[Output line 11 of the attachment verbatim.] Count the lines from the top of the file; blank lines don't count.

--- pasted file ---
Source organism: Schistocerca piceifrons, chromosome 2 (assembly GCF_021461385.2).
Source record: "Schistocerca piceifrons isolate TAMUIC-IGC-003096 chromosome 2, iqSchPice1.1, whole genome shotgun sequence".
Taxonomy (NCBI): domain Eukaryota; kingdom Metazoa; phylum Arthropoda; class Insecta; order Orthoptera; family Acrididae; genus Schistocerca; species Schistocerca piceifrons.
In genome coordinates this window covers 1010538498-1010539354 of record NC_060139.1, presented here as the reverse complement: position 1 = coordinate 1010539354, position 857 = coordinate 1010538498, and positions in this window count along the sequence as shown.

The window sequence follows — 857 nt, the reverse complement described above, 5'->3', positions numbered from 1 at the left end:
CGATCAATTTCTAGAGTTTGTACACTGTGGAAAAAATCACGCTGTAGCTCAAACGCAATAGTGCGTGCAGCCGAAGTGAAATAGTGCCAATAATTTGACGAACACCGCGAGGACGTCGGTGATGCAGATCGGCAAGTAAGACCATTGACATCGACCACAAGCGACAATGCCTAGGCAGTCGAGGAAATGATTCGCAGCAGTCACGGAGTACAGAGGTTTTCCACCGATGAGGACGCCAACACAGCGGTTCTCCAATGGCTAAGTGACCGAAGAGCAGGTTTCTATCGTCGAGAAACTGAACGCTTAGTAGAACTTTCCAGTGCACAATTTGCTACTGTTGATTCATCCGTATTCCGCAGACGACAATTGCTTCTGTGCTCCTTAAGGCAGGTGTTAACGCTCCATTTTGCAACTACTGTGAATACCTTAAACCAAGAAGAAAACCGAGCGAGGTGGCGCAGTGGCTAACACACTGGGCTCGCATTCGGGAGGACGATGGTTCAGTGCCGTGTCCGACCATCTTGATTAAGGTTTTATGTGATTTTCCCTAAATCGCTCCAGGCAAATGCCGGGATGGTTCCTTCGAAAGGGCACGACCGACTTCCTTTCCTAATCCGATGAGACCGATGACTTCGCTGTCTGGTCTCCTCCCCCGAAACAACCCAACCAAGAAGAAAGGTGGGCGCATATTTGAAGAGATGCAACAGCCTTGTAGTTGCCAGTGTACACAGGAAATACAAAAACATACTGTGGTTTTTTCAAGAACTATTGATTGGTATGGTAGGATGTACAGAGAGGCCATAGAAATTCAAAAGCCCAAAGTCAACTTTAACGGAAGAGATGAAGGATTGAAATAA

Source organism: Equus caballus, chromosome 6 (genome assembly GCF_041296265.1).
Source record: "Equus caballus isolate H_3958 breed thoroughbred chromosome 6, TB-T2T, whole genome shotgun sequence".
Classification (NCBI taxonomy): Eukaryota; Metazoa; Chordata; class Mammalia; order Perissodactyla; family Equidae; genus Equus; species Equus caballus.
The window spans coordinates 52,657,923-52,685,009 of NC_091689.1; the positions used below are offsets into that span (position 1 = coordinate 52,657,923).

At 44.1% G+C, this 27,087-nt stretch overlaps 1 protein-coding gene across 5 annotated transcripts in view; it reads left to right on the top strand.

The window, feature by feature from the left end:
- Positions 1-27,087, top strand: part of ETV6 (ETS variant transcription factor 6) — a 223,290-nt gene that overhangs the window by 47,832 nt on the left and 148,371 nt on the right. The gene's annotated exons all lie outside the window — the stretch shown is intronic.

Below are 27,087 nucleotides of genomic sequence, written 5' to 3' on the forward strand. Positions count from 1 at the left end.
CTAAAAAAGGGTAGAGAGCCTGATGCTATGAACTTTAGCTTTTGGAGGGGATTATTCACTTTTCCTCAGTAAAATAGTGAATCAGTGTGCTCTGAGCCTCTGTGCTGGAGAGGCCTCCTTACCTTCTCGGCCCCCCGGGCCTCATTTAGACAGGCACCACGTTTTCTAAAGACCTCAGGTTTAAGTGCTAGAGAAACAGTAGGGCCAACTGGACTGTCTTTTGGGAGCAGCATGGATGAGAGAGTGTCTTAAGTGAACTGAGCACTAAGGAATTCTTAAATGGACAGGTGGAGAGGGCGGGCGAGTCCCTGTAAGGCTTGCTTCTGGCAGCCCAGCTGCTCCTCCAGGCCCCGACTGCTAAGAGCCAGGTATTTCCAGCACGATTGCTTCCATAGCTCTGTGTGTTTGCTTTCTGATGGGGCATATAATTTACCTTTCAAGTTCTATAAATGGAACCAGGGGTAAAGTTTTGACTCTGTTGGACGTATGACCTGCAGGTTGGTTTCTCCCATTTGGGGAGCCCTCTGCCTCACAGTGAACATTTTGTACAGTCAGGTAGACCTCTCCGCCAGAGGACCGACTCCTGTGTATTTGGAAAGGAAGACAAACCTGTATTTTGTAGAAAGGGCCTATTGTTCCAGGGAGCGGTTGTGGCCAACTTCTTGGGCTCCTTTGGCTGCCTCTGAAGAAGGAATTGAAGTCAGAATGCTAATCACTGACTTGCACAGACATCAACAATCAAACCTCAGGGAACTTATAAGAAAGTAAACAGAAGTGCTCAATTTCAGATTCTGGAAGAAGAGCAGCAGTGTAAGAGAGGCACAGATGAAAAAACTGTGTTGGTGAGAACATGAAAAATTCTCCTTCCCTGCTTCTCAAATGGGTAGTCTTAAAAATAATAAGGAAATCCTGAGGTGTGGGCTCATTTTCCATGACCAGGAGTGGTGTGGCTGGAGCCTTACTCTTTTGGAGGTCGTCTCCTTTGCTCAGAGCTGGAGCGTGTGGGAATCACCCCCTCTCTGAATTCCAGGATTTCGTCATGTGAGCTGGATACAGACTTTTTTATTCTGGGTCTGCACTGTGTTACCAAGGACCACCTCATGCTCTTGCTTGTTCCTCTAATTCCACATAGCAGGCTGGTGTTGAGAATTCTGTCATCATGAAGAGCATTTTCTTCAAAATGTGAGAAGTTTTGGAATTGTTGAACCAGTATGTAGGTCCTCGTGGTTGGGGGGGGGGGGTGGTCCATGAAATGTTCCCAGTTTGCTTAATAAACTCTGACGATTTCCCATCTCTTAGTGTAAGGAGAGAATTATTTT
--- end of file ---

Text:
At 44.1% G+C, this 27,087-nt stretch overlaps 1 protein-coding gene across 5 annotated transcripts in view; it reads left to right on the top strand.